background preloader

MBGnet

MBGnet

Blue Planet Biomes - Home instaGrok.com biome The Land we Love || Agriculture: What's 'organic'? In recent years we've heard a lot about organic farming and organic food. But what exactly does “organic” mean? Organic farming encourages the sustainable health and productivity of the ecosystem (soil, plants, animals and people). Organic foods are grown (e.g. plants) and raised (e.g. livestock) using absolutely no synthetic (made by people) pesticides or fertilizers, hormones or genetically modified organisms (GMOs) on land that has been chemical-free for at least three years. Organically-grown food may not always look as “picture perfect” as food grown with chemicals, and may not be as cheap, but it generally tastes better and more importantly, it's healthier for you and the environment.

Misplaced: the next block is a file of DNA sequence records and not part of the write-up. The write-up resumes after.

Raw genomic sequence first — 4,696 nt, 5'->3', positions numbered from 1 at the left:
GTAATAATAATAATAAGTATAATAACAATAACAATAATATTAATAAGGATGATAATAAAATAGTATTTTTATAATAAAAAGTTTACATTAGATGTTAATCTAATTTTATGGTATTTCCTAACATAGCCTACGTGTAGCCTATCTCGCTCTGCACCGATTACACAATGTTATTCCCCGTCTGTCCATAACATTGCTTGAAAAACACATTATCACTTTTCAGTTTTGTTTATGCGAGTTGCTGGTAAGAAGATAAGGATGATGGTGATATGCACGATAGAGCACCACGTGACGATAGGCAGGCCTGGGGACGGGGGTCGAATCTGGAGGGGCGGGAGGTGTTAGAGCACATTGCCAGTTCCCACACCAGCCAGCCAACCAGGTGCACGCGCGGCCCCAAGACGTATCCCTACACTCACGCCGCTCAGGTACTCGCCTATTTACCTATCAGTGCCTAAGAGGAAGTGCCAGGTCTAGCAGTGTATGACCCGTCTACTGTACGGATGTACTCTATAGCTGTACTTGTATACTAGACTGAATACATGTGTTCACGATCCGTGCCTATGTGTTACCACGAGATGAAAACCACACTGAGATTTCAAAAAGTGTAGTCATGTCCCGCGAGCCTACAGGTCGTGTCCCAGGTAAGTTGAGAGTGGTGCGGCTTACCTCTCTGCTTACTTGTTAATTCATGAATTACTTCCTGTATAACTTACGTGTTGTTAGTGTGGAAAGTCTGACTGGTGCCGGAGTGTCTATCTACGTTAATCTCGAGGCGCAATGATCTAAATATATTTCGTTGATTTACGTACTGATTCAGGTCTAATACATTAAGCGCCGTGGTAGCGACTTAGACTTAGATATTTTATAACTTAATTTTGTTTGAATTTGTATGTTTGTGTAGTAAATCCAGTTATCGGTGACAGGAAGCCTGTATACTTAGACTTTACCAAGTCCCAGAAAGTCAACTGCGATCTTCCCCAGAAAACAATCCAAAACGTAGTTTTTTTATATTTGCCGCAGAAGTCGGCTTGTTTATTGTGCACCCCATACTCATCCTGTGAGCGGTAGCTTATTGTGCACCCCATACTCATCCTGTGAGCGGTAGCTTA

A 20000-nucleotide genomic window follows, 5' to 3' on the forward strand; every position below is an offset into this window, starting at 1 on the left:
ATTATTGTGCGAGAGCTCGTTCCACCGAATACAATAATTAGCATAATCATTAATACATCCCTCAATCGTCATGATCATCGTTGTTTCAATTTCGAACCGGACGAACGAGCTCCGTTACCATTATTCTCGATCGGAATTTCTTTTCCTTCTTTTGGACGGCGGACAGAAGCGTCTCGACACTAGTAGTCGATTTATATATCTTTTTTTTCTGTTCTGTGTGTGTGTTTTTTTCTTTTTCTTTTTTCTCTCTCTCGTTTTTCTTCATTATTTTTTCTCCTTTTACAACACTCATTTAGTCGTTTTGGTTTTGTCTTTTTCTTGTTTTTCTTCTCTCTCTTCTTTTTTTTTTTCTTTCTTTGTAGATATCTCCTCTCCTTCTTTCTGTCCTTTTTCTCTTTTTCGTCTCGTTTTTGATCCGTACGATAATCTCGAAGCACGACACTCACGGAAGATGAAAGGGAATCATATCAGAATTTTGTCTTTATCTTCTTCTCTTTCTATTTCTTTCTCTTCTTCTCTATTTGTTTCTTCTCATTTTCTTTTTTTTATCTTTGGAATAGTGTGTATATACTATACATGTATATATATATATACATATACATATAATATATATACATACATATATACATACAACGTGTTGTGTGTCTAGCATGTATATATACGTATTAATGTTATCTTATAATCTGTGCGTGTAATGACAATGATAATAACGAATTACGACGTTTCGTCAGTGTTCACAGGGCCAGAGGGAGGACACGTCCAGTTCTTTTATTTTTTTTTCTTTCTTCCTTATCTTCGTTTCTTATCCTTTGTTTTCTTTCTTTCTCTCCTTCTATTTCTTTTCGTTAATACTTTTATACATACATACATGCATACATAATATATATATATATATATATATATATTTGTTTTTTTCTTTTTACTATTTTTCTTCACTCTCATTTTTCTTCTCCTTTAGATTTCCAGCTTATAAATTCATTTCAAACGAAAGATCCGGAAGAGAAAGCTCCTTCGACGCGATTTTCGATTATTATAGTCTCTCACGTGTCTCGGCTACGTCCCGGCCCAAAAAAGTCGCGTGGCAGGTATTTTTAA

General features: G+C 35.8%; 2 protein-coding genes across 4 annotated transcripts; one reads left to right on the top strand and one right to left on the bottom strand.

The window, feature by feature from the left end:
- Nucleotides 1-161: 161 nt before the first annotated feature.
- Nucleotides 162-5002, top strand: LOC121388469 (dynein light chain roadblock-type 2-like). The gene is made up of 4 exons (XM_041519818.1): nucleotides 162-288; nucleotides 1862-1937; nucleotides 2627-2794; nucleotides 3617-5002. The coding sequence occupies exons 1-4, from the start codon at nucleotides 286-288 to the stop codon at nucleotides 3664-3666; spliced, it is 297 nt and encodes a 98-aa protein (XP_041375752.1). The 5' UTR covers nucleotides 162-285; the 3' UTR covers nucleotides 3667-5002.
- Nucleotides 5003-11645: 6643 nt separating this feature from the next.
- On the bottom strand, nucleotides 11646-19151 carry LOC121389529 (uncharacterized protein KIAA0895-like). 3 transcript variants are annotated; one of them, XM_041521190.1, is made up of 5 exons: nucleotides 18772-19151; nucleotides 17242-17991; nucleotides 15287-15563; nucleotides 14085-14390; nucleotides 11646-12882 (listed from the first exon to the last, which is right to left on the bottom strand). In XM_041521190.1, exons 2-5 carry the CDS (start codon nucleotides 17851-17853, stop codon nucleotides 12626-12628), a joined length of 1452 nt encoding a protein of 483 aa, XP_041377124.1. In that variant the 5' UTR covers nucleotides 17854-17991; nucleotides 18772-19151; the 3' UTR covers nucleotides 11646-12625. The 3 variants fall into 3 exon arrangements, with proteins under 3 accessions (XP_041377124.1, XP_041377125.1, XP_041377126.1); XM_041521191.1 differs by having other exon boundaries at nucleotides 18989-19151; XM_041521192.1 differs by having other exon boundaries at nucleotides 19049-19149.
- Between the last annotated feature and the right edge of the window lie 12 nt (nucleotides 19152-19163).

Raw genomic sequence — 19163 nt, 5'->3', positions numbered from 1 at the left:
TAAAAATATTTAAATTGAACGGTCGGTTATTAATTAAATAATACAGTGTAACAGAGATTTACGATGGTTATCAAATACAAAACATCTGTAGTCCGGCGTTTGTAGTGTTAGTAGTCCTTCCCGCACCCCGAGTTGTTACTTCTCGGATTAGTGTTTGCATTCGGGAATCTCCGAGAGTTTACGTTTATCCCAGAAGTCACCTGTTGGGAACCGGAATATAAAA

World Biomes and Ecosystems What is an ecosystem? Each individual plant and animal could not exist by itself on planet Earth. All living organisms need millions of other living organisms to survive. An ecosystem describes a specific area where the organisms work together as a unit. What is a biome? A biome is way to describe a large group of similar ecosystems. Map of the world biomes - Click on the map to see a larger picture Click on the biomes below to learn more about each one. Land Biomes Aquatic BiomesThe Balance of the Ecosystem Ecosystems maintain important balances in order that all the organisms within the ecosystem can survive. The sun provides the energy needed by ecosystems. Some important cycles that occur in ecosystems to help maintain proper balance include: Humans and the Ecosystem Humans have adversely affected many ecosystems and biomes throughout the world. How can we help? By learning about the world's biomes and how important they are to life, you can spread the word. Activities